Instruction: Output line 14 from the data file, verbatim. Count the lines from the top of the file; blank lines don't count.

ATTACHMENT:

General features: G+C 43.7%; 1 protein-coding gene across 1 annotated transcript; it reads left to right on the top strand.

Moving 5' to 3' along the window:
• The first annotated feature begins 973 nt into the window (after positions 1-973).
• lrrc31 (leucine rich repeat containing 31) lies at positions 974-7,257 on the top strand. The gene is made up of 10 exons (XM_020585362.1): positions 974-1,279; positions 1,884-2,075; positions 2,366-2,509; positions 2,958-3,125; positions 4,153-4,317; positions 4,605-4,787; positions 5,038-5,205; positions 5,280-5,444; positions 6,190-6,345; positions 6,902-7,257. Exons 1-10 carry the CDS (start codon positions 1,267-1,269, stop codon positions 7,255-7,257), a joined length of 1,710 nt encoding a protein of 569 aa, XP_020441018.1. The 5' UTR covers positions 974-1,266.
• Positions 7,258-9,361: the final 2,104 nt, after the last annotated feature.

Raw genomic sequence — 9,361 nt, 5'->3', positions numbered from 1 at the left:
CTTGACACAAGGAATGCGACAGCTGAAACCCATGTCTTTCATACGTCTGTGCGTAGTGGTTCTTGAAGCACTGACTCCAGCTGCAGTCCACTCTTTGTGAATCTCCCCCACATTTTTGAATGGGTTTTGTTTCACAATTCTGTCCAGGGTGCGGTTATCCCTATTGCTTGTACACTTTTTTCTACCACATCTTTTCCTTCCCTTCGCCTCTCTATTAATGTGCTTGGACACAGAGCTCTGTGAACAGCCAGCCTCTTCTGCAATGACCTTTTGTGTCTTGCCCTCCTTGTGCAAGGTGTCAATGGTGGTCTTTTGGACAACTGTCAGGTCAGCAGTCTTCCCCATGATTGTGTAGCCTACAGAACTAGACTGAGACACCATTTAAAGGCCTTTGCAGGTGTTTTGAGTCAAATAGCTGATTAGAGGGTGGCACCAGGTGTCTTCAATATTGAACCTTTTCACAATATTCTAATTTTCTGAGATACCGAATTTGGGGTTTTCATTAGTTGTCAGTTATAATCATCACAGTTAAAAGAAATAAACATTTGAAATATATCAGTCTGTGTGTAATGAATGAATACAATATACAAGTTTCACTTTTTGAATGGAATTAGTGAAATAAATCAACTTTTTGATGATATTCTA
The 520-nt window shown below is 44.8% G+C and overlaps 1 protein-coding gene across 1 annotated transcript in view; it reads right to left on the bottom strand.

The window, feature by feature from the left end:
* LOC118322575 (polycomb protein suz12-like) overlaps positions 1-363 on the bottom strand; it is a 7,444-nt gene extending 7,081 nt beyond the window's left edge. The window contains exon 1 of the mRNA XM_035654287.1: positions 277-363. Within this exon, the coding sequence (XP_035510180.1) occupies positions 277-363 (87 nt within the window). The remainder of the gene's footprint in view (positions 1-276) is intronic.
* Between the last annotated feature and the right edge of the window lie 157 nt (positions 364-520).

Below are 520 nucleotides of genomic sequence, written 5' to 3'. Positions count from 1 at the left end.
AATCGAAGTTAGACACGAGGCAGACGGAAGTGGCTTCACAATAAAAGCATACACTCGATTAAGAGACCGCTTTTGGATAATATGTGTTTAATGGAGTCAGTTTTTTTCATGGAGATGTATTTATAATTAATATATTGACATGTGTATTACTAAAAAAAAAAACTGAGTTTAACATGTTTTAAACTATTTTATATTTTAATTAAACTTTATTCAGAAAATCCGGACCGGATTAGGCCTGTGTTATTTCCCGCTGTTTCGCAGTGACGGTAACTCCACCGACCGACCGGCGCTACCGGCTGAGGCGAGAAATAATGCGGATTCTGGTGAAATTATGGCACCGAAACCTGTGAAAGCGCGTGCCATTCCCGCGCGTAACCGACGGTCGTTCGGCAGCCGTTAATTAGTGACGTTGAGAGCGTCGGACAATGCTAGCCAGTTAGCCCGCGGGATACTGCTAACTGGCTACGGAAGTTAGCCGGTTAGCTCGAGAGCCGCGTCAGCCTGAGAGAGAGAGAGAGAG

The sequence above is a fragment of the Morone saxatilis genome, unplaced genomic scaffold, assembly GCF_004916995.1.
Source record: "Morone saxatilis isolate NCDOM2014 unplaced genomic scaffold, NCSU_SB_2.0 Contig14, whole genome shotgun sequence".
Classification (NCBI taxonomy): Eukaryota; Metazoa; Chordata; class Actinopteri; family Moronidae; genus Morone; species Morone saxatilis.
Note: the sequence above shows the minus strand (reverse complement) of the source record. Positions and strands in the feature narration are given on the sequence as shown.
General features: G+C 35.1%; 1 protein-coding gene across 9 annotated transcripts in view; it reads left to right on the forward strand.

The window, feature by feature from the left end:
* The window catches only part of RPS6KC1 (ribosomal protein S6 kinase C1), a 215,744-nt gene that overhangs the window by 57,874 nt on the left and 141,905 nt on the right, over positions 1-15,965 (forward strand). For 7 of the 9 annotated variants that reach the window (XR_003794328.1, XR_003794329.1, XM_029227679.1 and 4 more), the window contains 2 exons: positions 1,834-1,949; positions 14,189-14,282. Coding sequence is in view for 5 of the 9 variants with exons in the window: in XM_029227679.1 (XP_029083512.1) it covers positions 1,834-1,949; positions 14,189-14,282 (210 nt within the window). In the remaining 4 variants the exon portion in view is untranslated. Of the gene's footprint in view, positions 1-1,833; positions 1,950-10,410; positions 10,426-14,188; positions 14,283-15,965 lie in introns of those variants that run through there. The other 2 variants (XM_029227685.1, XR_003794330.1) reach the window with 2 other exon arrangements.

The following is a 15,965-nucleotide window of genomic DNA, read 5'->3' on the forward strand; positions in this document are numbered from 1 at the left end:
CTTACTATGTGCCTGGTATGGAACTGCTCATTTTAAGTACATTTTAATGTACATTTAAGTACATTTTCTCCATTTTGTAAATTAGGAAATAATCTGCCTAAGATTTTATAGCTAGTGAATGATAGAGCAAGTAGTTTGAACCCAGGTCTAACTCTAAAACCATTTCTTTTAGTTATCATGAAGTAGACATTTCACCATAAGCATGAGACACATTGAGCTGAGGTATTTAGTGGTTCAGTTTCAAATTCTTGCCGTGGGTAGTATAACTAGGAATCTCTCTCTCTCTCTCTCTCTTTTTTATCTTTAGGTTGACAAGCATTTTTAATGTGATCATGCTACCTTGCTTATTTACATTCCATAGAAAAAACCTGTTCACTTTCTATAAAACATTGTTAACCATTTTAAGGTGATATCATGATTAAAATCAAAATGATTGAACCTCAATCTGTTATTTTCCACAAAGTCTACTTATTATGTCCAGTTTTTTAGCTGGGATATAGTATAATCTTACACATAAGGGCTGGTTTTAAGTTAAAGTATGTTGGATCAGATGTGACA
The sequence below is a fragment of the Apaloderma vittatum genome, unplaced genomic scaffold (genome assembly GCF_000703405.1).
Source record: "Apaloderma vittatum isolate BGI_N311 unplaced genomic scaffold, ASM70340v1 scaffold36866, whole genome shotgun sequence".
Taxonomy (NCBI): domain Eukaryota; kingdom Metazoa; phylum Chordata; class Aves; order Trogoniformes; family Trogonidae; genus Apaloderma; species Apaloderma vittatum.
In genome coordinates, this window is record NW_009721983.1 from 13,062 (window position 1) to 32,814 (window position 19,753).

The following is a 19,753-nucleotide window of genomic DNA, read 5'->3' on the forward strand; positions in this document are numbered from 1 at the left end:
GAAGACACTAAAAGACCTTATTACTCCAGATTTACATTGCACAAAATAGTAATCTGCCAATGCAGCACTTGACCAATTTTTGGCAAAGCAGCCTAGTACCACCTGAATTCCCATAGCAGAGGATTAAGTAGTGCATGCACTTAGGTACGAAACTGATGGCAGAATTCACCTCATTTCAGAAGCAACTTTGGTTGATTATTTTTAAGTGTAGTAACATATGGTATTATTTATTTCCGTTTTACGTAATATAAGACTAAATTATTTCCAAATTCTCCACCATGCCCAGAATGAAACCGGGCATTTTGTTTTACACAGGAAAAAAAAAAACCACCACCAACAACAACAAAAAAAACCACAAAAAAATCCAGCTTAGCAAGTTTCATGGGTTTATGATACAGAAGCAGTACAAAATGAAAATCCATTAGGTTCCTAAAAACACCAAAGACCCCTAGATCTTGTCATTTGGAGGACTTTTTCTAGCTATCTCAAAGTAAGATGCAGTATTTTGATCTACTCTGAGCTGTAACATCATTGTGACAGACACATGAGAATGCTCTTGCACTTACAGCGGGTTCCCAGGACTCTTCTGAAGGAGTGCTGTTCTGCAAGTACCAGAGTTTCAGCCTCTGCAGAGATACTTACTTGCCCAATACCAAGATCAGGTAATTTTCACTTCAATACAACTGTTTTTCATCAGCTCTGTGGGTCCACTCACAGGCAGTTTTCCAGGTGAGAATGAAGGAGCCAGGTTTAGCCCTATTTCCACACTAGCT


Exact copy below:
The sequence above is a fragment of the Morone saxatilis genome, unplaced genomic scaffold, assembly GCF_004916995.1.